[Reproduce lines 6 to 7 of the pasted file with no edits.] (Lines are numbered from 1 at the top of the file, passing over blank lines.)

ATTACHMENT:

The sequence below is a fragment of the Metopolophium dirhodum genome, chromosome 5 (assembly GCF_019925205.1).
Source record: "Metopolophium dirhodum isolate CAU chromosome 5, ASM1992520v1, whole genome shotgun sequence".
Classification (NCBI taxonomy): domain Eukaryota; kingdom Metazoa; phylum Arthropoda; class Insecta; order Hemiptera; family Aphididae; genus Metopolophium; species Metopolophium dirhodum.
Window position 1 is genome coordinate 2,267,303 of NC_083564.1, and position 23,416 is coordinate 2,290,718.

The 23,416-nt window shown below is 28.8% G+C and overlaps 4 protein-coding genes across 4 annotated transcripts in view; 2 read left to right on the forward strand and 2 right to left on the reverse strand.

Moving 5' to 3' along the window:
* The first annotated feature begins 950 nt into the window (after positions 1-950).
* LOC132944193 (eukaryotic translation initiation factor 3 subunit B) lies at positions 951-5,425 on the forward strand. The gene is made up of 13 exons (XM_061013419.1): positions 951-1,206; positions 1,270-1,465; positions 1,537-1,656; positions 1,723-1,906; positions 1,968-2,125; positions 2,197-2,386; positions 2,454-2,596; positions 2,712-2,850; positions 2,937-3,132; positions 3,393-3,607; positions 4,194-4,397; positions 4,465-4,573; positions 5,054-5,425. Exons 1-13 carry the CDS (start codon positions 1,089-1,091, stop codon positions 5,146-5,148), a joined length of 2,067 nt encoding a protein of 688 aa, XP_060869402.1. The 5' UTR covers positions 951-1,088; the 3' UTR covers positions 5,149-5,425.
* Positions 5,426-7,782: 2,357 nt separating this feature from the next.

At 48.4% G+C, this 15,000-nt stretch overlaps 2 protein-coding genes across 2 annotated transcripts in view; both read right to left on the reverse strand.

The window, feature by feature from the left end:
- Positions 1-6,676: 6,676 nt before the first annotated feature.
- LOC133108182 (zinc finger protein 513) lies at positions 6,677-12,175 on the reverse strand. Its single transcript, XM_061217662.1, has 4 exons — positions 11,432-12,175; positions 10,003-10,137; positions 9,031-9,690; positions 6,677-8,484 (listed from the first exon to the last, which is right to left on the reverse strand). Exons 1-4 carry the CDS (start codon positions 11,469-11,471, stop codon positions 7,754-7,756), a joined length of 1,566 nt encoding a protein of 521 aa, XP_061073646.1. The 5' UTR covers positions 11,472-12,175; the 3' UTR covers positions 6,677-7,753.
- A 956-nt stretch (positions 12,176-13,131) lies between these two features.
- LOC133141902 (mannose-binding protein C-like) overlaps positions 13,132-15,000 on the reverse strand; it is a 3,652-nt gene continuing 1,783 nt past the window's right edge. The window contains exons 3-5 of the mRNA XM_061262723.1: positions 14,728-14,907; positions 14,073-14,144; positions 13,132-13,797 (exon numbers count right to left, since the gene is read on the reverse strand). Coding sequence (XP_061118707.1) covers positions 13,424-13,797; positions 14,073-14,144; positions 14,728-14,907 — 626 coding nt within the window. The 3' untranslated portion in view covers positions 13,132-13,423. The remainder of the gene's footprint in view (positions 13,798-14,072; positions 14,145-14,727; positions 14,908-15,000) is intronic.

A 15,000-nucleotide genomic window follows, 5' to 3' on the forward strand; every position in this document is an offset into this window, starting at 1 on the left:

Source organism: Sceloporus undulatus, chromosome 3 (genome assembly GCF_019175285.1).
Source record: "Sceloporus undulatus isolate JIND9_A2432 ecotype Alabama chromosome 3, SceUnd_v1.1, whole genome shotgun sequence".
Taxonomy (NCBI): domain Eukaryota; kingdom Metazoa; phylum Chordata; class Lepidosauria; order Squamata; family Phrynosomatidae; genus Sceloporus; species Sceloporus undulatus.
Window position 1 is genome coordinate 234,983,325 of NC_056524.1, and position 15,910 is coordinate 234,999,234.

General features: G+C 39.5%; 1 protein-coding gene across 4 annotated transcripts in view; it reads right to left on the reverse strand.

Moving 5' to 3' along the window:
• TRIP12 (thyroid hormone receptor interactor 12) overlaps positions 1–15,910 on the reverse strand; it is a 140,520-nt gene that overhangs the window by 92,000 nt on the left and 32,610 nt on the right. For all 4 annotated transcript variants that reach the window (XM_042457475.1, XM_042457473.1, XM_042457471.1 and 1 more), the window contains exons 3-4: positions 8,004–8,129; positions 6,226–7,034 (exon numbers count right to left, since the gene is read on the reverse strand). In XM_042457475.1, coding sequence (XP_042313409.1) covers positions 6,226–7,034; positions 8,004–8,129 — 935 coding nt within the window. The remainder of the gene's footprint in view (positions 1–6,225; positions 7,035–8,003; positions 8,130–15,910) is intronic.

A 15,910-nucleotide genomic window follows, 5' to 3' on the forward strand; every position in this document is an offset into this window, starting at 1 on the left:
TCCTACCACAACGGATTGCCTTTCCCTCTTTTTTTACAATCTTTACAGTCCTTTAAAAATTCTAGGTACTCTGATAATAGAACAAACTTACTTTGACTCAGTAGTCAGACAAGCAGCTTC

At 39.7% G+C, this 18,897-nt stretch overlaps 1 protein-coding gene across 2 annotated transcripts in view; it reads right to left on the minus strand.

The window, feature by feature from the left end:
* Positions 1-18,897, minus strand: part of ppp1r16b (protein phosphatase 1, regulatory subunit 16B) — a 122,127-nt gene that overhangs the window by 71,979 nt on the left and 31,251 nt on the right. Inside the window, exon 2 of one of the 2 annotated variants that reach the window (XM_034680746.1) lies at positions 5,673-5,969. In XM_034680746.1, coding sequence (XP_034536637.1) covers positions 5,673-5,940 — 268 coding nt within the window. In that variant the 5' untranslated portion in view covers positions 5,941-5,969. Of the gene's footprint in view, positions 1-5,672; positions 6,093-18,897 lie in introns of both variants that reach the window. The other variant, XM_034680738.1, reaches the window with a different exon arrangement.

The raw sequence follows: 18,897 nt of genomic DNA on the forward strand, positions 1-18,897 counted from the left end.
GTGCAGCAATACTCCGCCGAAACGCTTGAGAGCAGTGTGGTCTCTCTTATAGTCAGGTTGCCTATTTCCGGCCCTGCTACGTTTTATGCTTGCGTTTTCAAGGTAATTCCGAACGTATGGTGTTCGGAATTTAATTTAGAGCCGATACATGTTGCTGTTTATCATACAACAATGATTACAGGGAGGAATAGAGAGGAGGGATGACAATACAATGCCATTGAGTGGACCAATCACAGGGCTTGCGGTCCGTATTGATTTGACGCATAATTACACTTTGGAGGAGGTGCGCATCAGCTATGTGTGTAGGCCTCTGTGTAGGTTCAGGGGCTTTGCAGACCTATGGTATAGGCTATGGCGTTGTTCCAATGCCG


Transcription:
Moving 5' to 3' along the window:
* The first annotated feature begins 950 nt into the window (after positions 1-950).